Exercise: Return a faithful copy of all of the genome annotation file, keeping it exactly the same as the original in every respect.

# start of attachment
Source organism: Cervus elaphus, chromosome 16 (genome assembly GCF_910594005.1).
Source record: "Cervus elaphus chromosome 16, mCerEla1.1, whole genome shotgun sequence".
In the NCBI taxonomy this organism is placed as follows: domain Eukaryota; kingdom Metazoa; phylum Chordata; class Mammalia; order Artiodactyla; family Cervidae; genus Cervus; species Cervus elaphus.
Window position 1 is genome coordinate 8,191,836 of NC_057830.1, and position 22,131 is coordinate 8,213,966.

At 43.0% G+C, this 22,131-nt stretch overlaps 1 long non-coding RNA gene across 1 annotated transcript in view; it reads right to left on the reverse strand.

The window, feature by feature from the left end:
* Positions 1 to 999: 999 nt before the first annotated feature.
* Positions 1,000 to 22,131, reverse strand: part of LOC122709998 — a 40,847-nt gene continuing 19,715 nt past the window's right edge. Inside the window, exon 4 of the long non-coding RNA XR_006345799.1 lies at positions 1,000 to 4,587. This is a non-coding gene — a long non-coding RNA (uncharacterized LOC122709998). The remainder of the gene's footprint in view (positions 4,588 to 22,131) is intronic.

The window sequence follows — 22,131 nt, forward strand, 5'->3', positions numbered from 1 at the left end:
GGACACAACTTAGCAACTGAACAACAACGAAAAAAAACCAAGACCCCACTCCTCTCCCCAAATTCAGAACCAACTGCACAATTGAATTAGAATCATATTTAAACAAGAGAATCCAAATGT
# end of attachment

Source organism: Cervus elaphus, chromosome 16 (genome assembly GCF_910594005.1).
Source record: "Cervus elaphus chromosome 16, mCerEla1.1, whole genome shotgun sequence".
In the NCBI taxonomy this organism is placed as follows: domain Eukaryota; kingdom Metazoa; phylum Chordata; class Mammalia; order Artiodactyla; family Cervidae; genus Cervus; species Cervus elaphus.
Window position 1 is genome coordinate 8,191,836 of NC_057830.1, and position 22,131 is coordinate 8,213,966.

At 43.0% G+C, this 22,131-nt stretch overlaps 1 long non-coding RNA gene across 1 annotated transcript in view; it reads right to left on the reverse strand.

The window, feature by feature from the left end:
* Positions 1 to 999: 999 nt before the first annotated feature.
* Positions 1,000 to 22,131, reverse strand: part of LOC122709998 — a 40,847-nt gene continuing 19,715 nt past the window's right edge. Inside the window, exon 4 of the long non-coding RNA XR_006345799.1 lies at positions 1,000 to 4,587. This is a non-coding gene — a long non-coding RNA (uncharacterized LOC122709998). The remainder of the gene's footprint in view (positions 4,588 to 22,131) is intronic.

The window sequence follows — 22,131 nt, forward strand, 5'->3', positions numbered from 1 at the left end:
GGACACAACTTAGCAACTGAACAACAACGAAAAAAAACCAAGACCCCACTCCTCTCCCCAAATTCAGAACCAACTGCACAATTGAATTAGAATCATATTTAAACAAGAGAATCCAAATGT